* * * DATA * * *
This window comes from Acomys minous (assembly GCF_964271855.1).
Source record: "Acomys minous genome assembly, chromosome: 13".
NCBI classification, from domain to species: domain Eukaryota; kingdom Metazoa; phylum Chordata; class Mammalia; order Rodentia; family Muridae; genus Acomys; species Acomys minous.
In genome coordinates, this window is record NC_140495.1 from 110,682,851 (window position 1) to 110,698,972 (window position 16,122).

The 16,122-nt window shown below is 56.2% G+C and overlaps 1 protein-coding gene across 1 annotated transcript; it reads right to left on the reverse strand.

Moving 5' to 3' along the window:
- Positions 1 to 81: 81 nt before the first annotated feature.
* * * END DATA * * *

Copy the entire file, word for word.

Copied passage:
This window comes from Acomys minous (assembly GCF_964271855.1).
Source record: "Acomys minous genome assembly, chromosome: 13".
NCBI classification, from domain to species: domain Eukaryota; kingdom Metazoa; phylum Chordata; class Mammalia; order Rodentia; family Muridae; genus Acomys; species Acomys minous.
In genome coordinates, this window is record NC_140495.1 from 110,682,851 (window position 1) to 110,698,972 (window position 16,122).

The 16,122-nt window shown below is 56.2% G+C and overlaps 1 protein-coding gene across 1 annotated transcript; it reads right to left on the reverse strand.

Moving 5' to 3' along the window:
- Positions 1 to 81: 81 nt before the first annotated feature.